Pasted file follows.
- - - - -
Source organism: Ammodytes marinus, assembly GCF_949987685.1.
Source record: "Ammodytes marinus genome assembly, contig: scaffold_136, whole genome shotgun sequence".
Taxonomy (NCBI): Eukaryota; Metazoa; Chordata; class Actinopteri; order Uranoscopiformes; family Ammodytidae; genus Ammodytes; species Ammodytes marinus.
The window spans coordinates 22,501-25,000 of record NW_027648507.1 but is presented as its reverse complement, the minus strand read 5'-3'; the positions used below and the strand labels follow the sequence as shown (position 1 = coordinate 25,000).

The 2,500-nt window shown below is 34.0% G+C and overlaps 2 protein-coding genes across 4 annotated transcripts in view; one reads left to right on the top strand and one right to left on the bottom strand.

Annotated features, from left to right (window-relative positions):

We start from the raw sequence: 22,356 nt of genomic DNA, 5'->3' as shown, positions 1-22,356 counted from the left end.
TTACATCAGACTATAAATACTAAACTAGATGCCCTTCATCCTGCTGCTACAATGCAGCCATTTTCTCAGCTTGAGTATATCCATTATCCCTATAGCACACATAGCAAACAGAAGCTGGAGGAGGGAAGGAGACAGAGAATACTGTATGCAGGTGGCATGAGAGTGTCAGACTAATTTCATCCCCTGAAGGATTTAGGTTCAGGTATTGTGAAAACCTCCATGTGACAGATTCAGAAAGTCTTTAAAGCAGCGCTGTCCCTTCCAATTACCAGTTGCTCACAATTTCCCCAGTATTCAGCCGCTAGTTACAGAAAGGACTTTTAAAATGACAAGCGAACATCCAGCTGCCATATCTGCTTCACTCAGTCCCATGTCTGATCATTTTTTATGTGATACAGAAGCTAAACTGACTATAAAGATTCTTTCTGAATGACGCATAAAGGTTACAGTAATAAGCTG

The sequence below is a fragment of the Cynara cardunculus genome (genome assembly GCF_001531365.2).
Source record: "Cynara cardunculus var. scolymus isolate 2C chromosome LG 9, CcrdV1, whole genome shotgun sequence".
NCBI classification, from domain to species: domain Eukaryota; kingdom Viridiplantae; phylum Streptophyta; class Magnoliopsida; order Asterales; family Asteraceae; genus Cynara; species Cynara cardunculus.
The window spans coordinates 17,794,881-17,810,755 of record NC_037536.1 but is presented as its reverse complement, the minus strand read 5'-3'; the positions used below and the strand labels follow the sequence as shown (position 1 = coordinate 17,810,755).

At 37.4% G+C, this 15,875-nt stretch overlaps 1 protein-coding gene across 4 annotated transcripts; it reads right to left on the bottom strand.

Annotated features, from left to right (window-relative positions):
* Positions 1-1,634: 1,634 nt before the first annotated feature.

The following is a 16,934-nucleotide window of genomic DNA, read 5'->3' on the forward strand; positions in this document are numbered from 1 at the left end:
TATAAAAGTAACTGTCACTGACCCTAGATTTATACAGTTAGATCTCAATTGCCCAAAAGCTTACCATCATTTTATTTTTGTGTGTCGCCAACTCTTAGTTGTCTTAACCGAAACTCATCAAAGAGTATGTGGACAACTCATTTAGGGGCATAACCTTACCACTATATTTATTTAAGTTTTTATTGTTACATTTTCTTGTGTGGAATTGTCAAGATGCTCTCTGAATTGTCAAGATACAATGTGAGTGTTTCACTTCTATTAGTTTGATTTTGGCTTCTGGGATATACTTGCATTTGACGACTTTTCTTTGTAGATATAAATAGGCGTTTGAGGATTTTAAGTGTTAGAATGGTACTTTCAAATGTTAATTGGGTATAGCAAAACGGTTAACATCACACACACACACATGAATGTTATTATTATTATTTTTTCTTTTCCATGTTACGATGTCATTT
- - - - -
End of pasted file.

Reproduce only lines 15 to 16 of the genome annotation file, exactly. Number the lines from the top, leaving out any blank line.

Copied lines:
* Positions 1-1,634: 1,634 nt before the first annotated feature.

The following is a 16,934-nucleotide window of genomic DNA, read 5'->3' on the forward strand; positions in this document are numbered from 1 at the left end: